[pydotorg-www] project plan

Patrick Ben Koetter p at state-of-mind.de
Wed Apr 21 06:56:08 CEST 2010

* Steve Holden <steve at holdenweb.com>:
> Patrick Ben Koetter wrote:
> > * Paul Boddie <paul at boddie.org.uk>:
> >> On Tuesday 20 April 2010 00:17:44 Richard Leland wrote:
> >>> Hi Stephan - definitely useful! I couldn't agree more that the presentation
> >>> is extremely important. The goals in the docs aren't in any specific order.
> >>> Right now they are all of equal weight. When we get to the implementation
> >>> stage I think we'll probably have to prioritize and break the project into
> >>> phases.
> >>>
> >>> Keep the feedback coming!
> >> Take a look at the following document:
> >>
> >> http://wiki.python.org/moin/MarketingPython
> >>
> >> It's a bit verbose, but it covers quite a few reflections I had after the last 
> >> python.org redesign.
> > 
> > A good read. I'd like to add my two cent from my experience as information
> > architect:
> > 
> > - The website and the website experience are placeholders for the product i.e.
> >   Python. If we state that Python is this and that e.g. easier to use, better
> >   to read etc. then the Website must be that way too. The website as a
> >   placeholder must prove the Python promise.
> > - Don't tell people what Python will do (=work) for them. Tell them what they
> >   will get (=result), instead. Though there are many people out there who use
> >   Python because of itself, the majority will use it to gain something else.
> >   The "something else" should be communicated. If people buy the story, they
> >   will start using Python because they want to reach the goal behind Python.
> >   Market Python with goals people reached using Python.
> > - Don't try to satisfy any stakeholders interests! Stick to a few, strong
> >   stakeholders. Make it a straight story. Implement core features, content
> >   etc. Measure and improve. Drop things that don't work. Over time this will
> >   create a sound and solid base that allows to bring in other, less important
> >   stakeholders.
> > - Compared to email, chat and other communication forms websites are
> >   monologues. Write "mobilizing information" so people need not start a
> >   dialogue in a monologue media - they only will if they cannot avoid.
> > 
> Personally I think that you make some good points. We should be looking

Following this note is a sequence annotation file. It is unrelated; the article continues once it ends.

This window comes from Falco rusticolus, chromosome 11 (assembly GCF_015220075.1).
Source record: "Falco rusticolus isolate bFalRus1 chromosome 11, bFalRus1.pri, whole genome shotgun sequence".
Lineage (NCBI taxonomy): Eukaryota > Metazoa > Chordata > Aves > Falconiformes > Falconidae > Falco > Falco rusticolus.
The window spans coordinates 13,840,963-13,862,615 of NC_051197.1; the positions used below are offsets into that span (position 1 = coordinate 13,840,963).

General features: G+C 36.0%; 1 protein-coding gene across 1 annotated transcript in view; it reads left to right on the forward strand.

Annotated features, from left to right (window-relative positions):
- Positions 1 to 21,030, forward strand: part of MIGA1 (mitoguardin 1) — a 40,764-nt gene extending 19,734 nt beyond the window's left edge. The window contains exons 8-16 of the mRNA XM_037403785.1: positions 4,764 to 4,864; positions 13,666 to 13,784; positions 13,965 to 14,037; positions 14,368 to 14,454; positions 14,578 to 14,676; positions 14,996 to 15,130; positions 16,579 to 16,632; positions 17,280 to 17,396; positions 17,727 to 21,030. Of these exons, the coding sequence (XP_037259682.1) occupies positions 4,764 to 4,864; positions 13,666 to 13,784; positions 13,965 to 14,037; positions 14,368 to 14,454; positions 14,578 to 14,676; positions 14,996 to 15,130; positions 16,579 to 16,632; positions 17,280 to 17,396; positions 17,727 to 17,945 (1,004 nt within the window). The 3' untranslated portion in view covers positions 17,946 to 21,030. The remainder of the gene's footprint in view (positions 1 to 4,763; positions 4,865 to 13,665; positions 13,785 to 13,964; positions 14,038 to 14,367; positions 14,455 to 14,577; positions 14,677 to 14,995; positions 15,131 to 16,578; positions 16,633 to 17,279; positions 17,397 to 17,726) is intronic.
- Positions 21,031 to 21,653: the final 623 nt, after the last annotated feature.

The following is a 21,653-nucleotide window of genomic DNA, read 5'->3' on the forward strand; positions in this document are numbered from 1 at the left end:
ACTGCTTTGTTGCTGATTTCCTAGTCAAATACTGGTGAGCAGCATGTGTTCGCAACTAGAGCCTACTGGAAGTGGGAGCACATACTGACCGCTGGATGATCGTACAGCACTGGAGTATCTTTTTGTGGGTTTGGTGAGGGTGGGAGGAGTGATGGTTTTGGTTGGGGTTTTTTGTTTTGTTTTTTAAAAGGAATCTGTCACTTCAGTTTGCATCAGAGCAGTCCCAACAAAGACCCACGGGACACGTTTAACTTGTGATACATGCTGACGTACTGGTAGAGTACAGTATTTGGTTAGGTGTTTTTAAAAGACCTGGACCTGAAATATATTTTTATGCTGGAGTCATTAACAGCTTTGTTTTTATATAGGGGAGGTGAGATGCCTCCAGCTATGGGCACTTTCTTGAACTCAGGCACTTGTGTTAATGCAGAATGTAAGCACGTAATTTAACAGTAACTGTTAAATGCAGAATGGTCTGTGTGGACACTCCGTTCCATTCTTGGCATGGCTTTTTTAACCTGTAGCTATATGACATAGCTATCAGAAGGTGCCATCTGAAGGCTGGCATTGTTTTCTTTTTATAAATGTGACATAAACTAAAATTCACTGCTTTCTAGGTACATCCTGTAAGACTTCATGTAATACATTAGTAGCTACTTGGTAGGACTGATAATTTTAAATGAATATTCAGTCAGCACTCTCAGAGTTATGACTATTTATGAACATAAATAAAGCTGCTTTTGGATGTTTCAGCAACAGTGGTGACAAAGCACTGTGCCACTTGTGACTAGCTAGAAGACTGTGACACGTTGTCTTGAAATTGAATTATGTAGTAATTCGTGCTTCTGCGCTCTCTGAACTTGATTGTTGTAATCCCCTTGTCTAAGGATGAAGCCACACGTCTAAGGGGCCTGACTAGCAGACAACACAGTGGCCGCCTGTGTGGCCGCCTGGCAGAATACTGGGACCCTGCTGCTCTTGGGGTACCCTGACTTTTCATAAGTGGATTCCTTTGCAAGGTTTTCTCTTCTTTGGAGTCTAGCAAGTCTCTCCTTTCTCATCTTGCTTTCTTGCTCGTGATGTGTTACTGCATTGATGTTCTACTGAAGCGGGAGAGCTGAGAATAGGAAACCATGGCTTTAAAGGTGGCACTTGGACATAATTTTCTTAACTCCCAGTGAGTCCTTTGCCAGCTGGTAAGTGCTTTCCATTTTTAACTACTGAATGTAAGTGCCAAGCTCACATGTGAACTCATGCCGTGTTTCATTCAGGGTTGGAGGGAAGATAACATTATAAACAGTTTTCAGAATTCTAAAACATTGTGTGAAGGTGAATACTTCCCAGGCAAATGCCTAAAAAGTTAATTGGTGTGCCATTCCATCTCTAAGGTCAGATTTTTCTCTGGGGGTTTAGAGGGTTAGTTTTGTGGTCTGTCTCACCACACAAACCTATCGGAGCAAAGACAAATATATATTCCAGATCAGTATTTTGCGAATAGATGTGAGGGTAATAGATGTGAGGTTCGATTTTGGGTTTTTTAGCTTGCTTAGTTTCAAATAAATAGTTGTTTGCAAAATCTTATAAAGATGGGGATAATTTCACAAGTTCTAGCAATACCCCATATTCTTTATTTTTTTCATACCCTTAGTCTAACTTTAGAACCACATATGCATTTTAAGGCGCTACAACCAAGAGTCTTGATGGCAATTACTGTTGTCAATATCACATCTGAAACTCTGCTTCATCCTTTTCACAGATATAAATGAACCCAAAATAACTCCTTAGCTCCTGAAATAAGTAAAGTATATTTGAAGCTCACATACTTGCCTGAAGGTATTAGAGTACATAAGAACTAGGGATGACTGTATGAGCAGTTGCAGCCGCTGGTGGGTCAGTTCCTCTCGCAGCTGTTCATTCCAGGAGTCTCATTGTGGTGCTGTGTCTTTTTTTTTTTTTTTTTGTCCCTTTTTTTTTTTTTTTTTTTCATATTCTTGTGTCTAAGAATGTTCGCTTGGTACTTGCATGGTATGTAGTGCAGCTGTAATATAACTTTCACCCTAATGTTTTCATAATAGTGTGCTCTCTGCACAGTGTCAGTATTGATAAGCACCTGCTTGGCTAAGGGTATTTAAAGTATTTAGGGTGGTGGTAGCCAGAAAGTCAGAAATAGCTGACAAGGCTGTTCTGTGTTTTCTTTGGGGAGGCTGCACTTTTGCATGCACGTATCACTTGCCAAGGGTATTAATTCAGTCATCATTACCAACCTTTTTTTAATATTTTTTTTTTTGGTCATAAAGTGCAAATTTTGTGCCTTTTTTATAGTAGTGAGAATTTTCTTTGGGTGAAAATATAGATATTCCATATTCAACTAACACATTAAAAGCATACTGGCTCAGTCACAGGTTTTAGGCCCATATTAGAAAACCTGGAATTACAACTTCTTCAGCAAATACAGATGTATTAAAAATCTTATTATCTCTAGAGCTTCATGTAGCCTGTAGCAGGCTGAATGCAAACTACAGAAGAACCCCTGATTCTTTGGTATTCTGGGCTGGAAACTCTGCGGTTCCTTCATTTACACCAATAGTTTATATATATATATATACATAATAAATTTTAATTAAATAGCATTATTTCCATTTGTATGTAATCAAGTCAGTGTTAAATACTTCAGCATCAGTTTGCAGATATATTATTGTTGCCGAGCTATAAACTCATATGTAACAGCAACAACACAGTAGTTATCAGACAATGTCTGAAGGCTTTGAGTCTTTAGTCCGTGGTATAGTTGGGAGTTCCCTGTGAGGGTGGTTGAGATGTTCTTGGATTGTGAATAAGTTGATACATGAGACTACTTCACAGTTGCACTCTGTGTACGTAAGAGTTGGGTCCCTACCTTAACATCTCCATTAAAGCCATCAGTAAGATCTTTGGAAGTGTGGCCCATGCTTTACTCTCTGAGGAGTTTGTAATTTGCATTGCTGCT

> more critically at the whole point of the web site, but it's obvious
> that there's some disagreement in the Python community about this point
> of view, Just look at the comments on this blog entry:
>   http://holdenweb.blogspot.com/2009/02/sell-sizzle-not-sausage.html
> I think a lot of geeks just don't like "marketing", not matter what the
> purpose.

So do I! And I agree that "Neutral descriptions are far better than publicity
guff." (cite from your blog entry comments)

Looking at myself and at my open source colleagues/friends I note a stance
that says: "No matter what you tell me, I am the one in charge and I am going
to do it my way. I will decide. I am out the moment I note you are trying to
manipulate me."

I believe that's the typical association when people tell they don't like
"marketing". They say "marketing", but think "manipulation". And I agree. I
get to see, hear, even eat (!) more blown up vaporware than I get to see
companies delivering their promise.

That's why I added "show the results" to the list above. They demonstrate the
promise was kept. Of course, one still can be very loud and pushy about it,
and people will get irritated because its abnormally loud and will start to
doubt again. It's a thin line and it takes experience to get it right.

On another note: What's wrong about being proud, if you get the tone right?
There's a thin line here too. Some rather tend to brawl than tell you
something they have managed to acchieve. But hey, who doesn't want to be proud
about what he/she does? Who's not enchanted by people that are proud about
what they do? Who, if not the Open Source people, are not proud that it worked
their way, following their codex of honour?

I guess what people dislike are superlatives and absolutism. There are
situations where I prefer my Windows 7 machine to my Ubuntu Lucid (especially
during Alpha testing...), simply because I have the right tool for the right
job. Do something very american. Follow the constitution and make me "an
enlightened citizenry". Tell me the pros and cons (and don't forget the
cons!). Let me decide.

Open Source is a lot about openess and transparency. I guess if we do
transparent marketing, we can be trusted.

p at rick

And now I will get another cup of tea. Good morning, by the way... ;)

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